Taiwan Shrinks Wealth Gap as Xi’s China Communists StruggleSharon Chen and Chinmei Sung
More than six decades after Mao Zedong’s Communists chased Chiang Kai Shek’s Kuomintang off the mainland pledging an egalitarian society, it’s the KMT on Taiwan that has crafted a more balanced wealth distribution.
As Chinese President Xi Jinping completes his nation’s leadership succession this week, Taiwan may offer a model for his campaign to bridge a wealth gap that threatens to undermine Communist Party legitimacy. Taiwan’s Gini coefficient, a measure of inequality, was 0.342 in 2011 compared with China’s 0.477 and the 0.4 level used as a predictor for social unrest.
Taiwan moved to introduce a national health-insurance program and greater political accountability as growth slowed to less than 10 percent two decades ago. China, which has similar gross domestic product per person to Taiwan in the late 1980s, is seeking to address grievances over land grabs and access to public services in a nation where 90 legislators have wealth of at least 1.8 billion yuan ($290 million).
“In Taiwan you had the slow and steady development of a wider social security system,” said Rana Mitter, a professor of modern Chinese history at Oxford University. “Taiwan and the mainland of China have gone in two different directions.”
Low-income households in Taiwan, an island of 23 million people, have had access to free or subsidized health care since the country enacted the National Health Insurance act in 1995. The program provides care financed via a payroll premium paid by companies and employees as well as by government subsidies.
“It’s a wonderful system,” said Peggy Lo, 34, as she left Taipei’s Cathay General Hospital after giving birth to her daughter prematurely 10 days before. Lo was carrying a receipt that showed she had paid the equivalent of $152 for 10 days of treatment in the neonatal intensive-care unit for her daughter. “Without it, we’d probably have to sell our apartment or get a loan,” Lo said.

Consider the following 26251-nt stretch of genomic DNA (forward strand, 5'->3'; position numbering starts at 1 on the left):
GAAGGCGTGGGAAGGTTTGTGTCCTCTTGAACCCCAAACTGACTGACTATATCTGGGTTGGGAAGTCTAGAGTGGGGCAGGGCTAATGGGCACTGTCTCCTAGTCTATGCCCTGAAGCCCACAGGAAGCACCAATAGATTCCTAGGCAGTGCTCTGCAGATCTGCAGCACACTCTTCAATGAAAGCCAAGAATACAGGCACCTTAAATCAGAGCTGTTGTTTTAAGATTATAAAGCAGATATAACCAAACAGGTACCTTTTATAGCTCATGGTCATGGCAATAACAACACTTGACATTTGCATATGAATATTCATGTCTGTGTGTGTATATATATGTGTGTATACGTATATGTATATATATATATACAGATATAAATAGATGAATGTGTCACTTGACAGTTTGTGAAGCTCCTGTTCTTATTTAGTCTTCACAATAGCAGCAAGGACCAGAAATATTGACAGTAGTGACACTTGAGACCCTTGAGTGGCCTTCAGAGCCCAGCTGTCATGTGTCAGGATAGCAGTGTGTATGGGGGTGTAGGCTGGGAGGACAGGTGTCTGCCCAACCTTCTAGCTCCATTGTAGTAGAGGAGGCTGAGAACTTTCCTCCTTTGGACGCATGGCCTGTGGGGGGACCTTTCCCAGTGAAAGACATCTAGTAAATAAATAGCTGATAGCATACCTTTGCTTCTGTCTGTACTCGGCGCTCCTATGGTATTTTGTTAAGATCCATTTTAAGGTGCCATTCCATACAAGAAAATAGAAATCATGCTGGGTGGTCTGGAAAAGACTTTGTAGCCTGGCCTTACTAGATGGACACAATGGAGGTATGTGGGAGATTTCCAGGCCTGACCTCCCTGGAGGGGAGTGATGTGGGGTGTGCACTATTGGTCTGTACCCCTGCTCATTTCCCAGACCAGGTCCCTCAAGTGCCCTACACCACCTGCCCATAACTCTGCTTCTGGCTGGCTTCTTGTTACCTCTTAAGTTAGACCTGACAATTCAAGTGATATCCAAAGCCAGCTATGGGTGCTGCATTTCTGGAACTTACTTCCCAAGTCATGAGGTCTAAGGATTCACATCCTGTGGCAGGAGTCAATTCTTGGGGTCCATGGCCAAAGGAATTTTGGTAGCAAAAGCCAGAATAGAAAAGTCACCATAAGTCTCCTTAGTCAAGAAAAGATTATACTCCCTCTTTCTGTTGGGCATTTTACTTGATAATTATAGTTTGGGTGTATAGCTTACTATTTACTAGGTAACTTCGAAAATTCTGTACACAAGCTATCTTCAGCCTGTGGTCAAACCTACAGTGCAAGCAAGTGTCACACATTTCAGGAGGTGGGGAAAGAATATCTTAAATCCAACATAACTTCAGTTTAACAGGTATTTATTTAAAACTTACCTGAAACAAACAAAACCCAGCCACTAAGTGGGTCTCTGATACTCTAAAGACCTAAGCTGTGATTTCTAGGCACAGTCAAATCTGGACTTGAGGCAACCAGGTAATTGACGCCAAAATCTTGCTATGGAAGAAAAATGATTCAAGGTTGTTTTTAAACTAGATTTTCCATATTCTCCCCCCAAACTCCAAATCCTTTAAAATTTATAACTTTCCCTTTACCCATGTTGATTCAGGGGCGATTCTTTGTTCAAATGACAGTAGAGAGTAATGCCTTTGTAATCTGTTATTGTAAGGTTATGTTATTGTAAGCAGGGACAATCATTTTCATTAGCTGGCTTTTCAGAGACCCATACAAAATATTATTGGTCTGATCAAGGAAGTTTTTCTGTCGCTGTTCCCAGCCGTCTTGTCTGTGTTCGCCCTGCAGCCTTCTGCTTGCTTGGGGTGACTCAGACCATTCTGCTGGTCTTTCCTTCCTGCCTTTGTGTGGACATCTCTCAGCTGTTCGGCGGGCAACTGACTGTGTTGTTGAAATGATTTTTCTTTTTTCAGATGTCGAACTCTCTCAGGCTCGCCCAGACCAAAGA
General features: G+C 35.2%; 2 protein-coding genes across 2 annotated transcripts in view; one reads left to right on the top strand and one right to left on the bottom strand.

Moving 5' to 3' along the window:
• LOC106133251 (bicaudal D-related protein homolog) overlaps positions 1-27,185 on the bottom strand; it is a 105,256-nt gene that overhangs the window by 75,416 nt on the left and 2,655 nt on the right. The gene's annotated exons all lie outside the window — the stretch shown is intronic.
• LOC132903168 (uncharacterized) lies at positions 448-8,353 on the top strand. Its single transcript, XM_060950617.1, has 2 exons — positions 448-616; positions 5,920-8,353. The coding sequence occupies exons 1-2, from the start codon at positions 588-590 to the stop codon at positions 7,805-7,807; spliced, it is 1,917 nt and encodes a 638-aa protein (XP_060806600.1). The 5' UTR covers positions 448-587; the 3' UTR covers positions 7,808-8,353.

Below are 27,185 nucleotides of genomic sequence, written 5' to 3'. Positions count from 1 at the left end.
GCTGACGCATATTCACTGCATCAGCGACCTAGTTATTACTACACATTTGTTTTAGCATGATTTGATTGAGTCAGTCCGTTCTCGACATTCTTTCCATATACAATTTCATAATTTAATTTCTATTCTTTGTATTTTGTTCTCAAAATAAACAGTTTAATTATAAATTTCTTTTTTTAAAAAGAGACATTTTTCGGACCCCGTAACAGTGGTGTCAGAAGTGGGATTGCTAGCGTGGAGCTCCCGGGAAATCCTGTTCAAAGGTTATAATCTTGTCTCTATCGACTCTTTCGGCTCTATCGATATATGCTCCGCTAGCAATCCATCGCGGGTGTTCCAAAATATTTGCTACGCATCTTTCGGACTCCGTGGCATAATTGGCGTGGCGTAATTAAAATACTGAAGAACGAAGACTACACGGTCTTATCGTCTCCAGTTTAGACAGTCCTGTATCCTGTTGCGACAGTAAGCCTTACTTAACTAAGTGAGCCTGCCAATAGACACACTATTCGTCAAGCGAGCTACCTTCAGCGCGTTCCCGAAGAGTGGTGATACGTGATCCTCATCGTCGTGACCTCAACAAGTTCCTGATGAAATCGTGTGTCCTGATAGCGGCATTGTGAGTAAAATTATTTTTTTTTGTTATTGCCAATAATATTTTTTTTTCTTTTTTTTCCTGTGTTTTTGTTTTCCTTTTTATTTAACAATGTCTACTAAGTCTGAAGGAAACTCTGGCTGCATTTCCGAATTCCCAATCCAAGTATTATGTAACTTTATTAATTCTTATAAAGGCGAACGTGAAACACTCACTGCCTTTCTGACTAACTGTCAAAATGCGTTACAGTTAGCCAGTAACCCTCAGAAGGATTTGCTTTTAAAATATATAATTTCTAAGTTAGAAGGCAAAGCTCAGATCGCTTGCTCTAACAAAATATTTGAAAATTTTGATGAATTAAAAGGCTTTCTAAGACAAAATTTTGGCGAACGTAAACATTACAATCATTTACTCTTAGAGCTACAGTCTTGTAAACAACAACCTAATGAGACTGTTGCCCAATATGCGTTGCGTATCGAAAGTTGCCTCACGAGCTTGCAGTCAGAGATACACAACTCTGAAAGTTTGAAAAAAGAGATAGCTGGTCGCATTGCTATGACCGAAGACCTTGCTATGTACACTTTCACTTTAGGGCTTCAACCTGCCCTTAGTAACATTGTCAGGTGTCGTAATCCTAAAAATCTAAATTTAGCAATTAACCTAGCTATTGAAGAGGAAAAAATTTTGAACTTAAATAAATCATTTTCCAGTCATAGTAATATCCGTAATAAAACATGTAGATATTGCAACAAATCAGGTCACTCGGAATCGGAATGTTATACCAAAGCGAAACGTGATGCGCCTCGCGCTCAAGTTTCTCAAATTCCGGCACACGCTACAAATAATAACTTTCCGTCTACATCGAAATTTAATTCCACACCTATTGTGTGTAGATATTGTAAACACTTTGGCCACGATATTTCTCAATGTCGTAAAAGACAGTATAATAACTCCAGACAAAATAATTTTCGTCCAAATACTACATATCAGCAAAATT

Chinese officials, meanwhile, confronted more than 17,000 violent incidents in hospitals in 2010 over frustrations with medical care. Even those in the middle class struggle for access, with a survey by McKinsey & Co. of 1,000 people with annual incomes greater than 80,000 yuan showing that 31 percent found it difficult get help at public hospitals.
Strengthening the social safety net is one of the tasks bequeathed to Xi, who became party general secretary in November and took over as China’s president at a meeting of the National People’s Congress today. Party No. 2 Li Keqiang is expected to be appointed premier tomorrow.
Outgoing Premier Wen Jiabao acknowledged the challenge when he gave his final work report as premier at the start of the NPC on March 5. He cited deficiencies in education, social security and medical care, as well as social unrest.
“We are keenly aware that we still face many difficulties and problems,” Wen said, including what he called unbalanced and unsustainable development. Social problems have “increased markedly,” he said.